What makes a girl beautiful

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Young smiling dark-skinned girlEarlier this year, an image doing the rounds on social media sites whipped users into a frenzy of indignation. It was a diptych of a little girl of four or five, her hair askew, her dress slipping charmingly off her shoulder, her face radiating joy. The accompanying text read: 'The person who shared this with me said "This would never go viral, she's the wrong colour", and I wanted to punch something.'

The reverse psychology employed by whoever it was who launched this communique worked, for enraged viewers liked and reposted it in such numbers few social media users would have missed it. Actor Blair Underwood's own posting of the image on his official Facebook page received more than half a million likes, 300,000 shares and 33,000 comments.

The girl in the photograph was black, with sharp cheekbones and bright eyes the likes of which Somali models Waris Diri and Iman would no doubt have also possessed at a similar age. The original poster's implicitly racist comment was quite obviously aimed at stirring debate. But there was something deeply worrying about the response it provoked, for those tens of thousands of commentators were focusing their collective ire not on the child's skin colour, but on her looks.

'Stunning!', 'Beautiful!', 'She could be a model!', 'Gorgeous little stunner her parents must be so proud', 'Such a rare beauty', they exclaimed, falling over themselves in an effort to fulfil the poster's mischievousness intention of making the post go viral.

It was as though the child had been called ugly rather than black. And so appearance-obsessed is our society that responders countered this racist jibe with an unintentionally ironic, unselfconsciously sexist response.

Their comments reinforced the fact that beauty is a currency which — as People magazine demonstrated when it declared Kenyan actress Lupita Nyong'o its most beautiful person for 2014 — has finally caught up with the times and is now measurable and tradable and worthy of appraisal in any female, no matter her race, no matter if she is a little girl barely out of nappies.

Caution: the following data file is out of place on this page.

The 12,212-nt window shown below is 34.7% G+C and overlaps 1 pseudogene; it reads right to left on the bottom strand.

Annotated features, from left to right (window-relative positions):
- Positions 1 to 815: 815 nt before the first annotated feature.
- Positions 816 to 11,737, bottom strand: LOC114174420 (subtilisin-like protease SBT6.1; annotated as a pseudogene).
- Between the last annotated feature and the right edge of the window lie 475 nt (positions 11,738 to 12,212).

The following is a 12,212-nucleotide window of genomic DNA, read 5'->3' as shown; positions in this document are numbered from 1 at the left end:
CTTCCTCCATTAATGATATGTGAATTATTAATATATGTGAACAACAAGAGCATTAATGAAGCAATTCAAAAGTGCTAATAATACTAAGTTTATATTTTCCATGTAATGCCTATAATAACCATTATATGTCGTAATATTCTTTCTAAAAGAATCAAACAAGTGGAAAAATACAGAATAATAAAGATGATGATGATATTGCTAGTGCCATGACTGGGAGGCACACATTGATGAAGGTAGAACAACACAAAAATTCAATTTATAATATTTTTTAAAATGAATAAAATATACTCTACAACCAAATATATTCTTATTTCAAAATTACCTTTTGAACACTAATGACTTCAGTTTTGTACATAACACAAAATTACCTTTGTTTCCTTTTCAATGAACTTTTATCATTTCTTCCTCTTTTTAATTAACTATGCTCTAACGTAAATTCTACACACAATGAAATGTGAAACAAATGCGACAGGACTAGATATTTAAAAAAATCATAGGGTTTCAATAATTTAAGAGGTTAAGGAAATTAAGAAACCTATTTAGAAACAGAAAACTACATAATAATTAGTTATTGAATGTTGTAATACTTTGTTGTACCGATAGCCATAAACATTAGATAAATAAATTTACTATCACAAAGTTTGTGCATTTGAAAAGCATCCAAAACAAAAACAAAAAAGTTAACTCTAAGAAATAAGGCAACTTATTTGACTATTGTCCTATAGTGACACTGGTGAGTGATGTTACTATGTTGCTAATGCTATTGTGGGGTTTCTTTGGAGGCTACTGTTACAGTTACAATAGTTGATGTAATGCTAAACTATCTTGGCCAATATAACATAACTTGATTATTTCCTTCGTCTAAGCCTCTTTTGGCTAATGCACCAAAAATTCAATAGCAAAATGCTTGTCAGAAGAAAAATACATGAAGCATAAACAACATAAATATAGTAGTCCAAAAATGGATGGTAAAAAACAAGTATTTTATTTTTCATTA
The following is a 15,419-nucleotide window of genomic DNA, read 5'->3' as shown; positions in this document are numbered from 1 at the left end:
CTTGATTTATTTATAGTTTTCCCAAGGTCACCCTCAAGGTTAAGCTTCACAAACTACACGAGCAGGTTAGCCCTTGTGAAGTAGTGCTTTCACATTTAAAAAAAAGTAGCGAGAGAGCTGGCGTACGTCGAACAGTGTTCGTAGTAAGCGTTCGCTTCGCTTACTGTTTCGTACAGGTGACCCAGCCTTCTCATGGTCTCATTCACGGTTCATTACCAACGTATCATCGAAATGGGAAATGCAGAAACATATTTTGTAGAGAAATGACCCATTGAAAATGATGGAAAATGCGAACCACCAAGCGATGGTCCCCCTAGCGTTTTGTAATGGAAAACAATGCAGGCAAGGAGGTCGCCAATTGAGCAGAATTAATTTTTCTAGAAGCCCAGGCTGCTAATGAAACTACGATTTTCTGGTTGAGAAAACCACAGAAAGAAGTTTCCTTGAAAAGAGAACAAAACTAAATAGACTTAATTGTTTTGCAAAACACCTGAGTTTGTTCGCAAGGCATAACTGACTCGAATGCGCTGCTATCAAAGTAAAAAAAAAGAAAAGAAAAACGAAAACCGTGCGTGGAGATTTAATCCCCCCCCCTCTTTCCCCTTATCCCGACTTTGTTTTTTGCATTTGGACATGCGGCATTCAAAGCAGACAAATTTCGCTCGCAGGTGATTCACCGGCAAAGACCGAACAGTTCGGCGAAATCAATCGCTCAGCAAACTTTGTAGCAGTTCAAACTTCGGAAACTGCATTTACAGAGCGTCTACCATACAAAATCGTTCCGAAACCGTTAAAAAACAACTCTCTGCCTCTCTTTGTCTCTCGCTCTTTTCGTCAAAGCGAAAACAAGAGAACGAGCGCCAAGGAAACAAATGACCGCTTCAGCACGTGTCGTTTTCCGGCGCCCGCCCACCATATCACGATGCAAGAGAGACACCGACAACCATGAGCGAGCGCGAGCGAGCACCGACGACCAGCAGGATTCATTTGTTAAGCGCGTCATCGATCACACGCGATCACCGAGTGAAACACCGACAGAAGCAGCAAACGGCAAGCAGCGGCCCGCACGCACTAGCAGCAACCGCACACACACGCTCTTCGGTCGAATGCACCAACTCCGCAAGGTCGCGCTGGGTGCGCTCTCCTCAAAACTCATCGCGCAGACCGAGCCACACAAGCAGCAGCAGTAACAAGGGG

And it's not only women 'of colour' who are now being recognised for their physical attributes: 'plus-size' role-models are lionised for their curvaceous deliciousness (think Adele and model Robyn Lawson); women who post make-up-free selfies in the name of cancer research are declared 'stunning' by their social media followers; and new mothers with their misshapen bellies and drooping breasts are stripping off to approving audiences.

There's certainly something satisfying about subverting society's idea of what constitutes beautiful: female-led campaigns that flood the media with images of representative faces and bodies reinforce the absurdity of current 'beauty' standards and the narrow definition they endorse.

But this democratisation of beauty — the notion that all woman are beautiful, that they should all be focused on unleashing their inner sexiness, that they should be flinging off clothes/make-up/insecurities for all the world to see — isn't really liberating. It's a form of self-sabotage in which women have co-opted their own subjugation and reshaped it into a more accommodating and indiscriminate form.